How to use NIST SP 800-61 guide to be better prepared for third-party risk

How to use NIST SP 800-61 guide for third-party risk?

As your business grows, so does its third-party ecosystem. But with growth comes a greater sense of responsibility which entails increasing cybersecurity measures and protecting your company against cyberattacks. Ensuring your organisation’s cyber defences are at an optimal level is paramount in today’s digital age to protect against technology outages, credential and data exposures, denial-of-service attacks, ransomware, and other threats. Here we will take a look at NIST SP 800-61 guide, explain what it is and how you can use it to mitigate third-party risk.

The number of cyberattacks against organisations of all sizes is increasing right around the globe. But not only are they affecting your business, but also your suppliers and service providers, which can have a devastating and long-lasting effect on your reputation and overall profit margin. To help counter these threats, the National Institute of Standards and Technology (NIST) has come up with practical guidance (NIST SP 800-61 guide) on how businesses can tackle threats which affect both the organisation and its third-party vendors. Let’s take a closer look.

Using the NIST SP 800-61 incident handling guide as a third-party risk management framework 

The NIST Computer Security Incident Handling Guide, Special Publication 800-61 (Revision Two) guide outlines four foundational phases that should be considered by internal or external security teams in their incident handling programs. Let’s take a closer look at each phase and how third-party risk management is covered within each phase: 


  1. Communication plans 

Always devise internal communication plans, contact lists, and escalation procedures. The same should be conducted for key third-party vendors and contacts. 

  1. Technology 

Ensure response teams always have access to incident analysis software and hardware. 

  1. Documentation 

Record incident analysis resources, including technology, port lists, baselines of expected network activity, network diagrams, and more. 

  1. Facilities 

Create secure storage facilities and internal war rooms. 

  1. Prevention 

Incorporate network, host, and malware security software. Undertake both internal and third-party risk assessments, and ensure your business has a security awareness training program in place. 

Detection and analysis 

  1. Attack vectors 

Consider all the pathways cyber attackers can take to reach your organisation (e.g., phishing, web application attacks, impersonation, lost/stolen equipment, improper usage, etc.). Also, map all your relationships and connections to third and fourth parties.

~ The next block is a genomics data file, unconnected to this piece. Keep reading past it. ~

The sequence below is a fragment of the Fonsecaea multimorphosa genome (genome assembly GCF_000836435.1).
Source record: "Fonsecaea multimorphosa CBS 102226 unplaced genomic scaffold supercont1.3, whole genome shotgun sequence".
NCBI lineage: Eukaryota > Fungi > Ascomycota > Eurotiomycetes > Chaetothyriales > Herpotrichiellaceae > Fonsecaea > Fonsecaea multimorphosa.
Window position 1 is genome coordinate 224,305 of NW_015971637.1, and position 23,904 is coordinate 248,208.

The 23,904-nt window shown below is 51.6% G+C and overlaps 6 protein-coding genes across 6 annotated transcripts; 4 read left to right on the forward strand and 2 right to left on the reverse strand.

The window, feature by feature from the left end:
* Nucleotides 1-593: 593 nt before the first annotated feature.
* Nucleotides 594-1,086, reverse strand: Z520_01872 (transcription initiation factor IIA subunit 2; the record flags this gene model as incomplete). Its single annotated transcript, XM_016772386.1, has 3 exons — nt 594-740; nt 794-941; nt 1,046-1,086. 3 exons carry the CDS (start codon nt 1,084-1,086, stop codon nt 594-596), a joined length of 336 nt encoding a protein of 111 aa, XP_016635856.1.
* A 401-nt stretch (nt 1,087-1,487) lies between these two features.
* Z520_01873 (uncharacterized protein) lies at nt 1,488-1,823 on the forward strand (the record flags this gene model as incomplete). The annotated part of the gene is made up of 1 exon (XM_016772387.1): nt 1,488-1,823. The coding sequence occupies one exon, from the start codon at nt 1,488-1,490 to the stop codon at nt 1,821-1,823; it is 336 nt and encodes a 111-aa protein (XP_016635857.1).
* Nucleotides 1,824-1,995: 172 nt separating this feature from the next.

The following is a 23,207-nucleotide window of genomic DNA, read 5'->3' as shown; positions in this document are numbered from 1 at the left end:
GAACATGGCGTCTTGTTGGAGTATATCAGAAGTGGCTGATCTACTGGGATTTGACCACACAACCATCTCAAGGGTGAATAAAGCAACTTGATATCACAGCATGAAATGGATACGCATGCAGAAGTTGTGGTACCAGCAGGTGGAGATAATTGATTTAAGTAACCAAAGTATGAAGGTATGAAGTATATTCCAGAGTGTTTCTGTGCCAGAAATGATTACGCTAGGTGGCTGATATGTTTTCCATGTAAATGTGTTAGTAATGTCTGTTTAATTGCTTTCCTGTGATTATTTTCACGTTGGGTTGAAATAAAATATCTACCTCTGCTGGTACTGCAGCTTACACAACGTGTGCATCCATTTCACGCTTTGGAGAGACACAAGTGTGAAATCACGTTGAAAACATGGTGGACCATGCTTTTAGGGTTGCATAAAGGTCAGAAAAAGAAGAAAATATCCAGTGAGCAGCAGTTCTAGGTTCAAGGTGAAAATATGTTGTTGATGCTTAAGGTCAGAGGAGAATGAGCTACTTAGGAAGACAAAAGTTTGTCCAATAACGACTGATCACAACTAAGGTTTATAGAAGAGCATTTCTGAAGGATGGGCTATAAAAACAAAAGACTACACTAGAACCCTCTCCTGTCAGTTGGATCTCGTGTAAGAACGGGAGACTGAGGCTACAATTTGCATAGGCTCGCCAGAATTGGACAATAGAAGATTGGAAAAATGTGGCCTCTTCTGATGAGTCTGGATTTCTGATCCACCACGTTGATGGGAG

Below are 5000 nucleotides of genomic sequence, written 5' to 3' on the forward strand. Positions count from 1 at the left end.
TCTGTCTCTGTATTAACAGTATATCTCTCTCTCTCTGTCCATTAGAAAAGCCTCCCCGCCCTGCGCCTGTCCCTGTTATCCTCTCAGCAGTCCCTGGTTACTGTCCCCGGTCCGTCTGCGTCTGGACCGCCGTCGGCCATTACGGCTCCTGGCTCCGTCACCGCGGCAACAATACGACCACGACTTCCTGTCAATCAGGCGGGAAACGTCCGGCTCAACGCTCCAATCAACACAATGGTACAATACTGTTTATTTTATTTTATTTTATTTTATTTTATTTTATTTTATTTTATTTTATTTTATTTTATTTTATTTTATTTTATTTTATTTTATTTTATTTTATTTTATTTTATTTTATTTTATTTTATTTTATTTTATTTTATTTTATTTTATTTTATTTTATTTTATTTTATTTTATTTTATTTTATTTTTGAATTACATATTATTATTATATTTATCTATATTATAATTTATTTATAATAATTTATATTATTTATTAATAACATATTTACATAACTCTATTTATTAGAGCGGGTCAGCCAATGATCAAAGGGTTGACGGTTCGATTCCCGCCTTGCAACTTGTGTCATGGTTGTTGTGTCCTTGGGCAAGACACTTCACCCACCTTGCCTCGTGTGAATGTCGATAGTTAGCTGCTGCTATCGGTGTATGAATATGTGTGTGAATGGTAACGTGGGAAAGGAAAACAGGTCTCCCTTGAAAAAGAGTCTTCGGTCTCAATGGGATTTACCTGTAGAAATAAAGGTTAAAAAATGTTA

1. Signs of an incident 

Keep an eye out for indicators of incidents that have already occurred and precursors of potential upcoming incidents. Third-party risk monitoring services come in really handy here for analysing private and public sources of threat intelligence. 

  1. Incident analysis 

Determine whether an incident has occurred by investigating the accuracy of the precursors and indicators. NIST SP 800-61 guide outlines various recommendations for a thorough and easy analysis. 

  1. Incident documentation 

Incorporate an issue tracking system into your own system to keep a record of important information about each incident. Ensure your third-party risk management platform includes document management capabilities for vendor incident tracking. 

  1. Incident prioritisation 

NIST suggests prioritising incidents based on their information impact, functional impact, and recoverability. Tiering your suppliers and vendors for assessment and monitoring on the front end can help when responding to incidents. 

Containment, eradication, and recovery 

  1. Containment 

Containing and reducing the impact of an incident is the key motivation behind any cybersecurity team. Containment of an incident can include blocking network traffic, suspending an errant user account, redirecting attackers to a sandbox, quarantining systems, and other actions. Several criteria need to be considered when weighing up the best decision which includes factoring in potential short or long-term damage, service availability, available resources, need for evidence preservation, and more.